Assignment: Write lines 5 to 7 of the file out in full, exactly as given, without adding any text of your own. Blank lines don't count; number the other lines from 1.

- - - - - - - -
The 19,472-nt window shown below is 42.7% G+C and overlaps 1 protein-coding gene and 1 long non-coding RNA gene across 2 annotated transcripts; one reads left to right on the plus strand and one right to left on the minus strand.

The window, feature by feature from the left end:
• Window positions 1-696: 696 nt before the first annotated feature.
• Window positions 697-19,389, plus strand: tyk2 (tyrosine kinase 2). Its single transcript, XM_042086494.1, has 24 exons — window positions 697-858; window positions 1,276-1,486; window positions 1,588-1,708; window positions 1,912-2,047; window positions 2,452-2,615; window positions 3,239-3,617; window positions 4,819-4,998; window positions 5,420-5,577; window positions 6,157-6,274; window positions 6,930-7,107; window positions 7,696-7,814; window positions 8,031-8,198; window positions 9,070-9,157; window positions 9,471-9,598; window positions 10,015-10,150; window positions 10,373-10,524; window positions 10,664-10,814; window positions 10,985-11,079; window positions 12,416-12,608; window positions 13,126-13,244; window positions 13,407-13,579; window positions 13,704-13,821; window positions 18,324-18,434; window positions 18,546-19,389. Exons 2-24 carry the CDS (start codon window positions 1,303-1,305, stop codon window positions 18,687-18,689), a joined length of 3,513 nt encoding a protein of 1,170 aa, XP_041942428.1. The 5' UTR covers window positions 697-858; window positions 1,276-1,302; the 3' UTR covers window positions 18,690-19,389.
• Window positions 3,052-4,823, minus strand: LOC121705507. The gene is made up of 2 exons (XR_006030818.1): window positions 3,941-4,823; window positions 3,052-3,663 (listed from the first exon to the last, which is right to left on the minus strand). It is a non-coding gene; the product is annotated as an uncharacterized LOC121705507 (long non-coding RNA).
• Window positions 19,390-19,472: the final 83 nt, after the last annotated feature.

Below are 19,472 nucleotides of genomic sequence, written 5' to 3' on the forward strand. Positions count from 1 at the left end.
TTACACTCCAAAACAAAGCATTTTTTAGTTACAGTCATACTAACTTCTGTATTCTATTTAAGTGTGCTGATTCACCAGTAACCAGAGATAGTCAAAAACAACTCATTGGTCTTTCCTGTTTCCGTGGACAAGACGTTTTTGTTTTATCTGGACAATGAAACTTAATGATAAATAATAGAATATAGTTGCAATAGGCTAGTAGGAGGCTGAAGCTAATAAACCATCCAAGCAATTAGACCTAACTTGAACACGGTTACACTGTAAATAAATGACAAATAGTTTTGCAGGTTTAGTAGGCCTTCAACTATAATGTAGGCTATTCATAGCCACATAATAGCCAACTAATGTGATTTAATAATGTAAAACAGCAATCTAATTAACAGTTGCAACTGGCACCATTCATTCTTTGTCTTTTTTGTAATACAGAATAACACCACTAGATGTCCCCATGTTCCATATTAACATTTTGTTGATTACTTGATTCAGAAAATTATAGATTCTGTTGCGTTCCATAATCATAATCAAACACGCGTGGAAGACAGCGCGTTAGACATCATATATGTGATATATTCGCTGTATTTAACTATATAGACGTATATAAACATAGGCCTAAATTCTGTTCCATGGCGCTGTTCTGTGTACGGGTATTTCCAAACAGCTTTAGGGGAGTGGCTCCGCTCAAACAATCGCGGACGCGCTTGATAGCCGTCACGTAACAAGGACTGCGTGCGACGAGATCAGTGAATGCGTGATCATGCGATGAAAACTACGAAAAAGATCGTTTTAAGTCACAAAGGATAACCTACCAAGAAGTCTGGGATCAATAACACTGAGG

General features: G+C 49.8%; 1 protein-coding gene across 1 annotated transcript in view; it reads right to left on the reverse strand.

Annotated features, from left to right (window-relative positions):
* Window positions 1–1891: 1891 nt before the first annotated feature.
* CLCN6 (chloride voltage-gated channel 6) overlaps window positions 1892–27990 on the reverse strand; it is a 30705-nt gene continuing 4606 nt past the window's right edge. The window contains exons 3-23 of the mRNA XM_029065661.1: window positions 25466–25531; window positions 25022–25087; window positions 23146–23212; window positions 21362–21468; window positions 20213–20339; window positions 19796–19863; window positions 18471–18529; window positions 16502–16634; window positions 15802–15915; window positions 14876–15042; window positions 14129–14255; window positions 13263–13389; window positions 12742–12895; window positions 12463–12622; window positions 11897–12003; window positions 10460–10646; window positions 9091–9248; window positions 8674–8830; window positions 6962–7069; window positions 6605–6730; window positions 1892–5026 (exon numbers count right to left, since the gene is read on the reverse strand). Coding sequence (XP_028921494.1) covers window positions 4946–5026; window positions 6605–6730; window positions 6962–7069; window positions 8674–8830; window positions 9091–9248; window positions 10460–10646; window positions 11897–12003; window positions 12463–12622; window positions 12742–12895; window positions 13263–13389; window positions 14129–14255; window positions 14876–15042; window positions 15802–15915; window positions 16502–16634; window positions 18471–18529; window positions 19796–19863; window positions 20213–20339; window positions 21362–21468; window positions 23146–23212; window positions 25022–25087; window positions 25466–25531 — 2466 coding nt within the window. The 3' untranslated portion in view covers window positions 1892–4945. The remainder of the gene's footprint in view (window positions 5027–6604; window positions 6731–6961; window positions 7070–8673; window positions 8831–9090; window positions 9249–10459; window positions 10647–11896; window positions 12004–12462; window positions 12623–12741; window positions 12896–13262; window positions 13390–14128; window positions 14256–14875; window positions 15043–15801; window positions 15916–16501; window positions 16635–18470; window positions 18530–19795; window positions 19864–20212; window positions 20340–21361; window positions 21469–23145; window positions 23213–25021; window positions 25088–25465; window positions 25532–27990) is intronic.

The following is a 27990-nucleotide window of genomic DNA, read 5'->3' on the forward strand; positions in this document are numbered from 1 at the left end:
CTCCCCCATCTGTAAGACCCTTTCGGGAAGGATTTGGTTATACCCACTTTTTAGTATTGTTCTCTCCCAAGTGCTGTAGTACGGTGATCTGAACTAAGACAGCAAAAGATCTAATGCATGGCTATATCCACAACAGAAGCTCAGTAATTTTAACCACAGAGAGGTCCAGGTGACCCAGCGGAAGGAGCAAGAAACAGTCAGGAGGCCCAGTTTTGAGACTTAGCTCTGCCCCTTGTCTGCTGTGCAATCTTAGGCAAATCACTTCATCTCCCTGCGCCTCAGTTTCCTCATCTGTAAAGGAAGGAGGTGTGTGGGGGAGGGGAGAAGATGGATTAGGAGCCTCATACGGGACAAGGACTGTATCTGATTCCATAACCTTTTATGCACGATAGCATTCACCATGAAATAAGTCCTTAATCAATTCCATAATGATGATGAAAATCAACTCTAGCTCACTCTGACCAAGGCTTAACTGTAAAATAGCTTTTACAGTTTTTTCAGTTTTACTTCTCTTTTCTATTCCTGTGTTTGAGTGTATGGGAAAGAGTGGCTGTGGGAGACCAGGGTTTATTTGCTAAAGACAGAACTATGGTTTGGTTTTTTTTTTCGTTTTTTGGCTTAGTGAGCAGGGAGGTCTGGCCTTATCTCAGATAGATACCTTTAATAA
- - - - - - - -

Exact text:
• Window positions 3,052-4,823, minus strand: LOC121705507. The gene is made up of 2 exons (XR_006030818.1): window positions 3,941-4,823; window positions 3,052-3,663 (listed from the first exon to the last, which is right to left on the minus strand). It is a non-coding gene; the product is annotated as an uncharacterized LOC121705507 (long non-coding RNA).
• Window positions 19,390-19,472: the final 83 nt, after the last annotated feature.

Below are 19,472 nucleotides of genomic sequence, written 5' to 3' on the forward strand. Positions count from 1 at the left end.